• anonymous | February 24, 2014 3:21 PM

    It'd be missing some important parts if it didn't paint Nintendo in a bad light, or perhaps you were too young to remember the numerous antitrust lawsuits against Nintendo?

  • Joshua Titty Master | February 24, 2014 3:01 PMReply

    This looks awesome really!

  • Kamilleisman | February 24, 2014 2:04 PMReply

    Disgusting. Seth Rogen is a garbage actor

  • Tiller Joe | July 2, 2014 1:44 AM

    Not shitty Seth Rogen movies certainly.

  • Chirs | February 24, 2014 3:40 PM

    Just stop it with the hyperbole. Retards.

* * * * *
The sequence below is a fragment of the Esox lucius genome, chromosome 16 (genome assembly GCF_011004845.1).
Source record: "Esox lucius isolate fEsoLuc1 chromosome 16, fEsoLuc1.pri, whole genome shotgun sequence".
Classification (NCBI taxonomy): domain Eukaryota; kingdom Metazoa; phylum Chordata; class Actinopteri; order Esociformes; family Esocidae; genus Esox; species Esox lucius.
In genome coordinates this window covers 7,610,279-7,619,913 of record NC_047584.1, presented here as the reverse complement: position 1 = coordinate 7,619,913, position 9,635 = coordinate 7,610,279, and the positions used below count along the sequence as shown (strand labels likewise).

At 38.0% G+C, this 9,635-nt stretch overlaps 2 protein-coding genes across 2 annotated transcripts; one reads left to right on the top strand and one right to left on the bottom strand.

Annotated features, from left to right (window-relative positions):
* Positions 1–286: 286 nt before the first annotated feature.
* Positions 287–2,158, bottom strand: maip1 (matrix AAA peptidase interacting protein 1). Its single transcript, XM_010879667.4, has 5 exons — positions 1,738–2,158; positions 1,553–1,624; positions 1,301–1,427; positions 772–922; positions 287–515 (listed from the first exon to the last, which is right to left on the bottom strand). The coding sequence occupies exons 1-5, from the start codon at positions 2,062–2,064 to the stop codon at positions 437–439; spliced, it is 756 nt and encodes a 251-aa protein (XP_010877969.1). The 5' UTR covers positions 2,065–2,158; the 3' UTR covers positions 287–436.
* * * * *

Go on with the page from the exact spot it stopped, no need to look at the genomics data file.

• Troy | February 24, 2014 2:55 PM

    Oh, what works have you been in?

  • Ciro | February 24, 2014 1:32 PMReply

    Cast:Jonah Hill and Seth Rogen as the sons of Tom Kalinske (Will Ferrell), Danny McBride,Craig Robinson,Nick Kroll,Joe Lotruglio, Kristen Bell, Jay Baruchel, John C.Reilly, Jack Black as the friends and James Franco as James Franco

  • NEW RULE | February 24, 2014 9:36 AMReply

    No more movies about products.

  • NEW RULE | February 24, 2014 12:01 PM

    Meh.

  • Marko | February 24, 2014 10:44 AM

    Not a fan of The Social Network?